Urban Dictionary added a new word to its expansive vocabulary capturing the popular culture recently and it’s called “Cheugy” (pronounced as chew-gee). And if you are rolling your eyes and scratching your head to understand this term, then bestie, you are a cheugy. 

Cheugy is used, broadly, to describe “someone who is out of date or trying too hard.” 

Who is a Cheugy?

In 2021, if you are using words like Girl Boss, Christian Autumn Girl, wearing skinny jeans and side parting, using glitter mugs and having quote frames like Live, Love, Laugh, loving farmhouse aesthetics and chevron, using words like Doggo, loving minion memes, adulting and watching Friends and The Office re-runs, then you are definitely a “Cheugy”. 

There is a classic word war going between Gen Z and Millennials apparently where the former are terming the latter as cheugs. Harmless and Fun Generation gap, you may say. 

A takedown on “Cheugy”

A word to describe digital aesthetics, people and experiences, Cheugy was coined by Gaby Rasson, 23, a software developer in Los Angeles back in 2013. She started using the word back while attending Beverly Hills High School. Since she couldn’t quite come up with the right term to describe these people who were off trend, she created her own word ~ Cheugy. It caught on among her classmates and camp friends. “Everyone in our sorority knows the word cheugy,” one of the creators added. One wonders why didn’t she just look up the dictionary if she couldn’t find the right word…

Wish we could coin a word too and get it viral, just saying!

Thanks to TikTok, the funny sounding word became famous after Hallie Cain, 24, a copywriter in Los Angeles shared in her TikTok Video in March as she said “OK TikTok, I have a new word for you that my friends and I use, that you clearly are all in need of,”. Think of UGG boots, denim jackets, Gucci Logo Belts, Wine-o-clock quotes and Instagram aesthetics ( bright walls, artfully arranged lattes and avocado toast, and Millennial-pink everything, all with that carefully staged, color-corrected, glossy-looking aesthetics ), all very cheugy according to Gen Z dominating the TikTok culture. Gen Z loves unfiltered versions of themselves as opposed to Millennials who try to hard to nail certain aesthetics. Touche !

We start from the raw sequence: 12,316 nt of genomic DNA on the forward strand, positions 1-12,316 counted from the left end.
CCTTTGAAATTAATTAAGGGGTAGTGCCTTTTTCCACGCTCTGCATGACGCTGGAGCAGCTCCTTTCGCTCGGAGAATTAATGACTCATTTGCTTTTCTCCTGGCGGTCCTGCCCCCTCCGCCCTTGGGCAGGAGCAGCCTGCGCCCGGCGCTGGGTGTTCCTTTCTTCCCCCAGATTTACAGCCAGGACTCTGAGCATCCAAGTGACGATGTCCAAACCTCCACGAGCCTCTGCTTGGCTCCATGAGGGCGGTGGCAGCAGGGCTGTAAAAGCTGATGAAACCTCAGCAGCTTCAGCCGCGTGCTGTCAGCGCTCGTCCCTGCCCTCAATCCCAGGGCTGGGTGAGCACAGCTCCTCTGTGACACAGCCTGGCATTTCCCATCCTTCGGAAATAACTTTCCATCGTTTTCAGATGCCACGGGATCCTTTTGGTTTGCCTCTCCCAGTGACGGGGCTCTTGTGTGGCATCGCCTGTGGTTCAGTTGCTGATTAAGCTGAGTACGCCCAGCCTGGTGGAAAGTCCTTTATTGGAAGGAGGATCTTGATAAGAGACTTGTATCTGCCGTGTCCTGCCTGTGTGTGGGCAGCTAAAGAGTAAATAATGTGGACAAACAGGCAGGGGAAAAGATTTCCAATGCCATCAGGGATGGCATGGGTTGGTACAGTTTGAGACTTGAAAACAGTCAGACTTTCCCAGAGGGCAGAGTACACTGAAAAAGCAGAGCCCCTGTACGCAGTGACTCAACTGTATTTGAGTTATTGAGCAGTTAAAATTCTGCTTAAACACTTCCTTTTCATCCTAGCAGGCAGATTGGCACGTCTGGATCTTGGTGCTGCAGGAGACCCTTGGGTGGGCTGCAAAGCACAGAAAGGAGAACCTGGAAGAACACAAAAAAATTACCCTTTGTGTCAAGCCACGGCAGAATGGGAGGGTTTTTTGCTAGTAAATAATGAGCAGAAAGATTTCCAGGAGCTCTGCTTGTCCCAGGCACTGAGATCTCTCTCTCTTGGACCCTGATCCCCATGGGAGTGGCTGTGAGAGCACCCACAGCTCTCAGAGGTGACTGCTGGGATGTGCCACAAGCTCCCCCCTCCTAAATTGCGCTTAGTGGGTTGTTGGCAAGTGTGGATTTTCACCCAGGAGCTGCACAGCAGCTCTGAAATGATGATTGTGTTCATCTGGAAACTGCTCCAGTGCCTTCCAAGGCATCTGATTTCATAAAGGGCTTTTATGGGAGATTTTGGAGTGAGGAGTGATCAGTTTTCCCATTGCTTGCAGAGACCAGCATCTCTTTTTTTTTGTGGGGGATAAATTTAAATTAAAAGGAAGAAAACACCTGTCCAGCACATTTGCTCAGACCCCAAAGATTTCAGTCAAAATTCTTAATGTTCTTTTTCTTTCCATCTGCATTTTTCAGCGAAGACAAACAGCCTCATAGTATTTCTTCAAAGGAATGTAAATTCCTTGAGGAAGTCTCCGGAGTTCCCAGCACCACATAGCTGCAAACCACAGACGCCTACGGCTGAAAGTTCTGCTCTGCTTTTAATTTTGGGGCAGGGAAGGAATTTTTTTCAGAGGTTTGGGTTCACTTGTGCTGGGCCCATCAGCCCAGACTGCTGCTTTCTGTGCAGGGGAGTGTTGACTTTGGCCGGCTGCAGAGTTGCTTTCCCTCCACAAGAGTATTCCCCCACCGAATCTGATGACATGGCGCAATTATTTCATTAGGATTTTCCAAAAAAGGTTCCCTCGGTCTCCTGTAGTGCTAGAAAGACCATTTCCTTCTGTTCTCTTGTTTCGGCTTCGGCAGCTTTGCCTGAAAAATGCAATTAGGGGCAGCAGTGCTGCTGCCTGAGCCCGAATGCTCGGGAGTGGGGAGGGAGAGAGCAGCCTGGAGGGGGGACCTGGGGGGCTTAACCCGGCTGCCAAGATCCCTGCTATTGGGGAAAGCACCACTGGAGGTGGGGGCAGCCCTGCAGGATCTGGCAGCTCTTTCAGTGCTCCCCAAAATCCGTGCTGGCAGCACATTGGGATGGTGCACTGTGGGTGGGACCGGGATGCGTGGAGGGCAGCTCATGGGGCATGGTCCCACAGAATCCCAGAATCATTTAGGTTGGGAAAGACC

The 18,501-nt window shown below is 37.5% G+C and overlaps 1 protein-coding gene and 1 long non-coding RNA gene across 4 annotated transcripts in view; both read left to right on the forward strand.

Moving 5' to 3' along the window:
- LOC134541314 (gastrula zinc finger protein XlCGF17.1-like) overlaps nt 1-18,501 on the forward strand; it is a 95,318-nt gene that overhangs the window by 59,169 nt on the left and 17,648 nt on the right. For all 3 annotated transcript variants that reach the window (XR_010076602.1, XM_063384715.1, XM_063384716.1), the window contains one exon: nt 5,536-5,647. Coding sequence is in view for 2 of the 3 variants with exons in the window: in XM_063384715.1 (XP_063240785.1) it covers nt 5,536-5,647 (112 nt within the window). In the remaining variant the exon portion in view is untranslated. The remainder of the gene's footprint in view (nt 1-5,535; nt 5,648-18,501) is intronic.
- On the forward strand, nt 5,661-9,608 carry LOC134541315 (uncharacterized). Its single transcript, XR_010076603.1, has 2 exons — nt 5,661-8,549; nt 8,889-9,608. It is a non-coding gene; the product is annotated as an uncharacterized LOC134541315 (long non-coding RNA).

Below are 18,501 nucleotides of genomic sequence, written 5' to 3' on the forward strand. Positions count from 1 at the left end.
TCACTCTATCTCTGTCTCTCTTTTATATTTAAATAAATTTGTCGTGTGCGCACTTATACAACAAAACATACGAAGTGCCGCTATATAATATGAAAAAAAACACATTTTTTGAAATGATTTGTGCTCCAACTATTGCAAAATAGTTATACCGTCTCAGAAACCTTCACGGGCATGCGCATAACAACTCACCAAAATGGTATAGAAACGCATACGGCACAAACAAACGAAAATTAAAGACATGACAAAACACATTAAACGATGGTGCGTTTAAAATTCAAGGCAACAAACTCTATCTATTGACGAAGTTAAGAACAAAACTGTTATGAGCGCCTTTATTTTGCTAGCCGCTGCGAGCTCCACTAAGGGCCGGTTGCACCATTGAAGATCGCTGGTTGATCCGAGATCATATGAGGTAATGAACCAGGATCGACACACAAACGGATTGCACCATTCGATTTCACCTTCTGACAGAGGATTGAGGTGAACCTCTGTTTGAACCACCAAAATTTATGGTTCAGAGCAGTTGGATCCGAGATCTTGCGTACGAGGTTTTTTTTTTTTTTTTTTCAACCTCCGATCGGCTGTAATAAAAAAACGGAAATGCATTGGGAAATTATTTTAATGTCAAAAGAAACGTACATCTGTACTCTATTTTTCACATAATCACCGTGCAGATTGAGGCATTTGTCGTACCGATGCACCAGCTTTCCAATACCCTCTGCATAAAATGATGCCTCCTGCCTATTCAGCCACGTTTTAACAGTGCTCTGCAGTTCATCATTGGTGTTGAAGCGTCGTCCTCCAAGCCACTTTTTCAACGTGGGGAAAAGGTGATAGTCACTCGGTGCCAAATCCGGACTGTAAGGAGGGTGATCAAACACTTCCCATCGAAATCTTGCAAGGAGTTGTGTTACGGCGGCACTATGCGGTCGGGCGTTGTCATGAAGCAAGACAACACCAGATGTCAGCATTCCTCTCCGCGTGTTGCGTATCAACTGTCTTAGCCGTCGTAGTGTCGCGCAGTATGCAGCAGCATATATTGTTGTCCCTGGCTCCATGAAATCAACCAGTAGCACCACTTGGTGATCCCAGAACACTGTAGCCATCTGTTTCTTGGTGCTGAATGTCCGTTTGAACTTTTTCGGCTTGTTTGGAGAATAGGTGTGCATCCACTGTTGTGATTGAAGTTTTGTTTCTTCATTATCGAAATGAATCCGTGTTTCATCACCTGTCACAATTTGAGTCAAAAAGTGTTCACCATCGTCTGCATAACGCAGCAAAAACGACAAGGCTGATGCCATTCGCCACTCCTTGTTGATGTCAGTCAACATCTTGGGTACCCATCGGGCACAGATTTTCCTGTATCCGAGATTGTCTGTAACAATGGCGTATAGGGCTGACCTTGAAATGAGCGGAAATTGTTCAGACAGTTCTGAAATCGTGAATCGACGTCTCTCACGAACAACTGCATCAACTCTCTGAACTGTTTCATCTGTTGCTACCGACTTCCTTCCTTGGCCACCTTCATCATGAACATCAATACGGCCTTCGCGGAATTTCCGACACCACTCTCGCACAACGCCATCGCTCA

The Holderness Family, American internet personalities best known for their Facebook and YouTube channels, created a parody on Cheugy to get back at GenZ in the digital word war. Your best ready reckoner for knowing what is Cheugy.


Holderness Family Parody on Cheugy on Youtube

The New York Times article explaining Cheugy went viral and internet went in a spin to check, “Is this Cheugy or not?”. Kelly Wright, an experimental sociolinguist and Ph.D. candidate at the University of Michigan who studies language, shared with The New York Times, that with the rise of social media, “we see words emerging to define very niche categories of people, identities and behaviors. In their core, they’re marking shared events or a shared understanding of the world. These words that emerge from smaller communities have the potential to be picked up by wider audiences because of social media and that connectedness.”

 “A word like cheugy is a way of labeling an in group and an out group,” said Gretchen McCulloch, a linguist and the author of “Because Internet,” a book about how the internet has shaped language in the same article. 

gThe term is new and novel, and has caught fire to make it trendy in colloquial terms by Gen Z. The Instagram account @cheuglife, which documents particularly cheugy offenses, includes pictures of Ugg slippers, #girlboss mugs, Minions memes, Smirnoff raspberry vodka, and cake pops. It’s really just a very current form of passé: off-trend, out of date, still on the bandwagon long after the parade has ended.